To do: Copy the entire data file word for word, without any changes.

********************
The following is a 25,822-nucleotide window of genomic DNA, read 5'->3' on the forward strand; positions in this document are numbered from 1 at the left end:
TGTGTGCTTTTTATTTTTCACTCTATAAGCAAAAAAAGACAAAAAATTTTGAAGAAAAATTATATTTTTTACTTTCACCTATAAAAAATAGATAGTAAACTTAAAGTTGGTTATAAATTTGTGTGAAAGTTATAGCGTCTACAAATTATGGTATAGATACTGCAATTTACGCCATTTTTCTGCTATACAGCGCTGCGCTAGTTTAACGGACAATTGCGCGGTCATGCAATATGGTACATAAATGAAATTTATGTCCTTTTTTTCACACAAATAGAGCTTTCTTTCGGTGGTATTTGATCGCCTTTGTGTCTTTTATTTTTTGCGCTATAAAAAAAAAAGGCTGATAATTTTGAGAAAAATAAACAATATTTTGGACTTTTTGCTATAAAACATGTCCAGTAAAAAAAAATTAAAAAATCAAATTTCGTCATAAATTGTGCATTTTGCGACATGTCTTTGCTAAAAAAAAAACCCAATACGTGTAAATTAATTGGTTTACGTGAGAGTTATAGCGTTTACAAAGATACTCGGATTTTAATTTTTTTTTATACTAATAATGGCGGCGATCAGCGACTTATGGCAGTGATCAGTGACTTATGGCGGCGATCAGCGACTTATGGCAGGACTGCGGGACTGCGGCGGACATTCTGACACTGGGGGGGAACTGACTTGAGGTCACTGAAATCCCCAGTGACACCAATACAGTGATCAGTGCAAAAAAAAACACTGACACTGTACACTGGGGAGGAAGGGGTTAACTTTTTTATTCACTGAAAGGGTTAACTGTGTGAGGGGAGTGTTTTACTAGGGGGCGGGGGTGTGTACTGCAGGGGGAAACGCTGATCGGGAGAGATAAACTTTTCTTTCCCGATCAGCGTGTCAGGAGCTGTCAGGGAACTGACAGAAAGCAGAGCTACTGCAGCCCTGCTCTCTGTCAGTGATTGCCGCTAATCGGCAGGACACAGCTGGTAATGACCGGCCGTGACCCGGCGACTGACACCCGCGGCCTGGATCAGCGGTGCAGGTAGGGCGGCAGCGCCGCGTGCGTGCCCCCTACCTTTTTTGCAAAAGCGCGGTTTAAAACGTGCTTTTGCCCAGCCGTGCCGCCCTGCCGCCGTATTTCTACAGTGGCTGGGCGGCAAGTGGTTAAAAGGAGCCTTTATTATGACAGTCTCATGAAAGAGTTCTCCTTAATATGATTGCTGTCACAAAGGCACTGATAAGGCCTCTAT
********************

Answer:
The following is a 25,822-nucleotide window of genomic DNA, read 5'->3' on the forward strand; positions in this document are numbered from 1 at the left end:
TGTGTGCTTTTTATTTTTCACTCTATAAGCAAAAAAAGACAAAAAATTTTGAAGAAAAATTATATTTTTTACTTTCACCTATAAAAAATAGATAGTAAACTTAAAGTTGGTTATAAATTTGTGTGAAAGTTATAGCGTCTACAAATTATGGTATAGATACTGCAATTTACGCCATTTTTCTGCTATACAGCGCTGCGCTAGTTTAACGGACAATTGCGCGGTCATGCAATATGGTACATAAATGAAATTTATGTCCTTTTTTTCACACAAATAGAGCTTTCTTTCGGTGGTATTTGATCGCCTTTGTGTCTTTTATTTTTTGCGCTATAAAAAAAAAAGGCTGATAATTTTGAGAAAAATAAACAATATTTTGGACTTTTTGCTATAAAACATGTCCAGTAAAAAAAAATTAAAAAATCAAATTTCGTCATAAATTGTGCATTTTGCGACATGTCTTTGCTAAAAAAAAAACCCAATACGTGTAAATTAATTGGTTTACGTGAGAGTTATAGCGTTTACAAAGATACTCGGATTTTAATTTTTTTTTATACTAATAATGGCGGCGATCAGCGACTTATGGCAGTGATCAGTGACTTATGGCGGCGATCAGCGACTTATGGCAGGACTGCGGGACTGCGGCGGACATTCTGACACTGGGGGGGAACTGACTTGAGGTCACTGAAATCCCCAGTGACACCAATACAGTGATCAGTGCAAAAAAAAACACTGACACTGTACACTGGGGAGGAAGGGGTTAACTTTTTTATTCACTGAAAGGGTTAACTGTGTGAGGGGAGTGTTTTACTAGGGGGCGGGGGTGTGTACTGCAGGGGGAAACGCTGATCGGGAGAGATAAACTTTTCTTTCCCGATCAGCGTGTCAGGAGCTGTCAGGGAACTGACAGAAAGCAGAGCTACTGCAGCCCTGCTCTCTGTCAGTGATTGCCGCTAATCGGCAGGACACAGCTGGTAATGACCGGCCGTGACCCGGCGACTGACACCCGCGGCCTGGATCAGCGGTGCAGGTAGGGCGGCAGCGCCGCGTGCGTGCCCCCTACCTTTTTTGCAAAAGCGCGGTTTAAAACGTGCTTTTGCCCAGCCGTGCCGCCCTGCCGCCGTATTTCTACAGTGGCTGGGCGGCAAGTGGTTAAAAGGAGCCTTTATTATGACAGTCTCATGAAAGAGTTCTCCTTAATATGATTGCTGTCACAAAGGCACTGATAAGGCCTCTAT